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Clinical outcomes in patients with chronic hepatitis C after direct-acting antiviral treatment a prospective cohort study

Fabrice Carrat 1, * Hélène Fontaine 2, 3 Céline Dorival 1 Mélanie Simony 4 Alpha Diallo Christophe Hezode 5 Victor de Ledinghen 6 Dominique Larrey 7 Georges Haour 1 Jean-Pierre Bronowicki 8, 9 Fabien Zoulim 10 Tarik Asselah 11 Patrick Marcellin 11 Dominique Thabut 12 Vincent Leroy 13 Albert Tran 14 François Habersetzer 15 Didier Samuel 16 Dominique Guyader 17 Olivier Chazouilleres 18 Philippe Mathurin 19 Sophie Metivier 20 Laurent Alric 20 Ghassan Riachi 21 Jérôme Gournay 22 Armand Abergel 23, 24 Paul Calès 25, 26 Nathalie Ganne 27 Véronique Loustaud-Ratti 28 Louis d'Alteroche 29 Xavier Causse 30 Claire Geist 31 Anne Minello 32 Isabelle Rosa 33 Moana Gelu-Simeon 34 Isabelle Portal 35 François Raffi 36 Marc Bourlière 37 Stanislas Pol 38, 2, 3, 39 
* Corresponding author
32 Equipe EPICAD (LNC - U1231)
LNC - Lipides - Nutrition - Cancer [Dijon - U1231]
Abstract : Background: Although direct-acting antivirals have been used extensively to treat patients with chronic hepatitis C virus (HCV) infection, their clinical effectiveness has not been well reported. We compared the incidence of death, hepatocellular carcinoma, and decompensated cirrhosis between patients treated with direct-acting antivirals and those untreated, in the French ANRS CO22 Hepather cohort. Methods: We did a prospective study in adult patients with chronic HCV infection enrolled from 32 expert hepatology centres in France. We excluded patients with chronic hepatitis B, those with a history of decompensated cirrhosis, hepatocellular carcinoma, or liver transplantation, and patients who were treated with interferon-ribavirin with or without first-generation protease inhibitors. Co-primary study outcomes were incidence of all-cause mortality, hepatocellular carcinoma, and decompensated cirrhosis. The association between direct-acting antivirals and these outcomes was quantified using time-dependent Cox proportional hazards models. This study is registered with ClinicalTrials.gov, number NCT01953458. Findings: Between Aug 6, 2012, and Dec 31, 2015, 10 166 patients were eligible for the study. 9895 (97%) patients had available follow-up information and were included in analyses. Median follow-up was 33·4 months (IQR 24·0-40·7). Treatment with direct-acting antivirals was initiated during follow-up in 7344 patients, and 2551 patients remained untreated at the final follow-up visit. During follow-up, 218 patients died (129 treated, 89 untreated), 258 reported hepatocellular carcinoma (187 treated, 71 untreated), and 106 had decompensated cirrhosis (74 treated, 32 untreated). Exposure to direct-acting antivirals was associated with increased risk for hepatocellular carcinoma (unadjusted hazard ratio [HR] 2·77, 95% CI 2·07-3·71) and decompensated cirrhosis (3·83, 2·29-6·42). After adjustment for variables (age, sex, body-mass index, geographical origin, infection route, fibrosis score, HCV treatment-naive, HCV genotype, alcohol consumption, diabetes, arterial hypertension, biological variables, and model for end-stage liver disease score in patients with cirrhosis), exposure to direct-acting antivirals was associated with a decrease in all-cause mortality (adjusted HR 0·48, 95% CI 0·33-0·70) and hepatocellular carcinoma (0·66, 0·46-0·93), and was not associated with decompensated cirrhosis (1·14, 0·57-2·27). Interpretation: Treatment with direct-acting antivirals is associated with reduced risk for mortality and hepatocellular carcinoma and should be considered in all patients with chronic HCV infection.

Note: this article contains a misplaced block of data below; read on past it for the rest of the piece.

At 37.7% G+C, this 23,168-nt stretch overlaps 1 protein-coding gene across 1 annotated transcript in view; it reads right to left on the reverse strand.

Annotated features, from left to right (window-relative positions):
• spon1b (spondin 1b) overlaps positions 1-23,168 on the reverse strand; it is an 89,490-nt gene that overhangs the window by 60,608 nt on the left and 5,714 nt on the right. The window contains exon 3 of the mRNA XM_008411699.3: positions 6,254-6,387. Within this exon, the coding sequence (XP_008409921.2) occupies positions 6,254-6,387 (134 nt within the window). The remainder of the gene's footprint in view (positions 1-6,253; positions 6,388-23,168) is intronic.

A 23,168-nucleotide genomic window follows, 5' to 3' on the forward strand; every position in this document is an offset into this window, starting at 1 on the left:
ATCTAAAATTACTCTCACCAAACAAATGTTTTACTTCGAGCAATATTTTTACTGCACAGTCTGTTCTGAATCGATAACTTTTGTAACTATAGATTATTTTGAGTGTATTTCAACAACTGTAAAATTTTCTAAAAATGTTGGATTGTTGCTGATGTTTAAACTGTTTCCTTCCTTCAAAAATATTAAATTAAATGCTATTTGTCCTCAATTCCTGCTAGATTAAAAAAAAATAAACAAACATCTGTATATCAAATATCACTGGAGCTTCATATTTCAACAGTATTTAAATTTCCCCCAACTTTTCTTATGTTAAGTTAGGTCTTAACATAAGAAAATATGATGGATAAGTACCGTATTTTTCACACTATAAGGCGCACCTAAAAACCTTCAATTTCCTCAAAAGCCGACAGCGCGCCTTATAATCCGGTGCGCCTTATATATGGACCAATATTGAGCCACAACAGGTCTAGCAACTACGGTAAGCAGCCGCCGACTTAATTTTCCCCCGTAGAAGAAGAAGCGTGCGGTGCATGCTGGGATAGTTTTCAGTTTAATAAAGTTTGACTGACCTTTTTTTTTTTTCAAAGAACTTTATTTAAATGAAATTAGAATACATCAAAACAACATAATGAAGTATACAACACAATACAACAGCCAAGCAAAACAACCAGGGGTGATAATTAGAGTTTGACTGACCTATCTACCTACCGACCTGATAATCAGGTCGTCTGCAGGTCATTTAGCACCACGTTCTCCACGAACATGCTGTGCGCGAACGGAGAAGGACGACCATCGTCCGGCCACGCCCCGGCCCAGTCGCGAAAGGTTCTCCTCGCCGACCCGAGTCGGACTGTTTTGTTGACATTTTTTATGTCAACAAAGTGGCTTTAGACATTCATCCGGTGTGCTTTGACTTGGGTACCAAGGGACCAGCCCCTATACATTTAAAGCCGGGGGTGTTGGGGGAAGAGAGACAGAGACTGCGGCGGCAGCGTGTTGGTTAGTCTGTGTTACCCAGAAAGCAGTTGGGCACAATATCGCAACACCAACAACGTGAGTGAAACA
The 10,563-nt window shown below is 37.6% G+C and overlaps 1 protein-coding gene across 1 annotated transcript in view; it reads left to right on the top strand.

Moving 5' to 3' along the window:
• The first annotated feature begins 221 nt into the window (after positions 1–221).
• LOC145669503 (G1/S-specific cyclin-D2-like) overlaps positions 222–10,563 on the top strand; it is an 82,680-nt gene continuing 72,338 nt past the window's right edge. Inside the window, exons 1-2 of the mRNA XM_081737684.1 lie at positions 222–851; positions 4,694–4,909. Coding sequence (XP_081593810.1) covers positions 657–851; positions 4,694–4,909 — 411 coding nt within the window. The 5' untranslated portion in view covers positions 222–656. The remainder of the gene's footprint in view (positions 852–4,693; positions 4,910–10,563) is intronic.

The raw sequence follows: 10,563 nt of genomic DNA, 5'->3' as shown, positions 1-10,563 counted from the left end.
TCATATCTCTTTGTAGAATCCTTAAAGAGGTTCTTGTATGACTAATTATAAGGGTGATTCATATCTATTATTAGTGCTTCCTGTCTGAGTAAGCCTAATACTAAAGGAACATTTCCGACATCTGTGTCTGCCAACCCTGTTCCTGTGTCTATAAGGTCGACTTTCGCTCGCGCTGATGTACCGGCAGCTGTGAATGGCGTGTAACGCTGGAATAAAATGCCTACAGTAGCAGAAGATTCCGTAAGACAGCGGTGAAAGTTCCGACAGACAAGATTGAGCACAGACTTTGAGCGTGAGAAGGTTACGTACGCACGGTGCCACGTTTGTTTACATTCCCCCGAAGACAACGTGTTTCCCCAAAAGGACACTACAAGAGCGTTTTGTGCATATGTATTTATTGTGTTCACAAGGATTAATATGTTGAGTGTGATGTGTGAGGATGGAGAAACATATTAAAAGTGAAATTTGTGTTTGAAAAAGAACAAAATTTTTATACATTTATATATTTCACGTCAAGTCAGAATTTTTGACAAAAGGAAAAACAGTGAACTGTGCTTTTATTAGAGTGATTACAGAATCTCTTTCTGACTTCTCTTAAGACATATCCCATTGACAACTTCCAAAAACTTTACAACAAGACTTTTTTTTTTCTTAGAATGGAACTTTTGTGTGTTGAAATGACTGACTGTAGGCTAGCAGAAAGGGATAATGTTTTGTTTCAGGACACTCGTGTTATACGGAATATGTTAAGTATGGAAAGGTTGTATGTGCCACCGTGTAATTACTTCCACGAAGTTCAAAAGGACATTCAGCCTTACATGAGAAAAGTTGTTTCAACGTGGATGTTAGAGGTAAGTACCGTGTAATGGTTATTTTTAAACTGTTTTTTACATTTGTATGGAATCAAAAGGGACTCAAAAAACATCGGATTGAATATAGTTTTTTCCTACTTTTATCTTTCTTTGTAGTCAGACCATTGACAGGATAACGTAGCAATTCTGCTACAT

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Fabrice Carrat, Hélène Fontaine, Céline Dorival, Mélanie Simony, Alpha Diallo, et al.. Clinical outcomes in patients with chronic hepatitis C after direct-acting antiviral treatment a prospective cohort study. The Lancet, 2019, 393 (10179), pp.1453-1464. ⟨10.1016/S0140-6736(18)32111-1⟩. ⟨hal-02050395⟩

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